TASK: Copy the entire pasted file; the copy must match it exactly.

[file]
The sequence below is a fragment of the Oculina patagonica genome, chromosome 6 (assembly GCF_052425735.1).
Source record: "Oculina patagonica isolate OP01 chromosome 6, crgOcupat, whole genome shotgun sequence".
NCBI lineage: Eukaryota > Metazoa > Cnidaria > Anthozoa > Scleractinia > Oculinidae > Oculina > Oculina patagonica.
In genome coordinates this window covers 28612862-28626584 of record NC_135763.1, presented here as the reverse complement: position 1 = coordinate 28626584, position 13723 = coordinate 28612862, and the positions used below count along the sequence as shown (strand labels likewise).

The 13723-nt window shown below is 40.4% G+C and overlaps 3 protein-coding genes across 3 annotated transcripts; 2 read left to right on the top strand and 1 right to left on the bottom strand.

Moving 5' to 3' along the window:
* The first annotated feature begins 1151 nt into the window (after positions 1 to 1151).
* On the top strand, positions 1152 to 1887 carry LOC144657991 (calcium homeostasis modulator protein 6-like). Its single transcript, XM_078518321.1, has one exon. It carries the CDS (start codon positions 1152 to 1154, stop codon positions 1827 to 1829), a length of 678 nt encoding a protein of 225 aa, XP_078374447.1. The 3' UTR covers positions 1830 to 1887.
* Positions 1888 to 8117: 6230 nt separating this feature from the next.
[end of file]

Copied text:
The sequence below is a fragment of the Oculina patagonica genome, chromosome 6 (assembly GCF_052425735.1).
Source record: "Oculina patagonica isolate OP01 chromosome 6, crgOcupat, whole genome shotgun sequence".
NCBI lineage: Eukaryota > Metazoa > Cnidaria > Anthozoa > Scleractinia > Oculinidae > Oculina > Oculina patagonica.
In genome coordinates this window covers 28612862-28626584 of record NC_135763.1, presented here as the reverse complement: position 1 = coordinate 28626584, position 13723 = coordinate 28612862, and the positions used below count along the sequence as shown (strand labels likewise).

The 13723-nt window shown below is 40.4% G+C and overlaps 3 protein-coding genes across 3 annotated transcripts; 2 read left to right on the top strand and 1 right to left on the bottom strand.

Moving 5' to 3' along the window:
* The first annotated feature begins 1151 nt into the window (after positions 1 to 1151).
* On the top strand, positions 1152 to 1887 carry LOC144657991 (calcium homeostasis modulator protein 6-like). Its single transcript, XM_078518321.1, has one exon. It carries the CDS (start codon positions 1152 to 1154, stop codon positions 1827 to 1829), a length of 678 nt encoding a protein of 225 aa, XP_078374447.1. The 3' UTR covers positions 1830 to 1887.
* Positions 1888 to 8117: 6230 nt separating this feature from the next.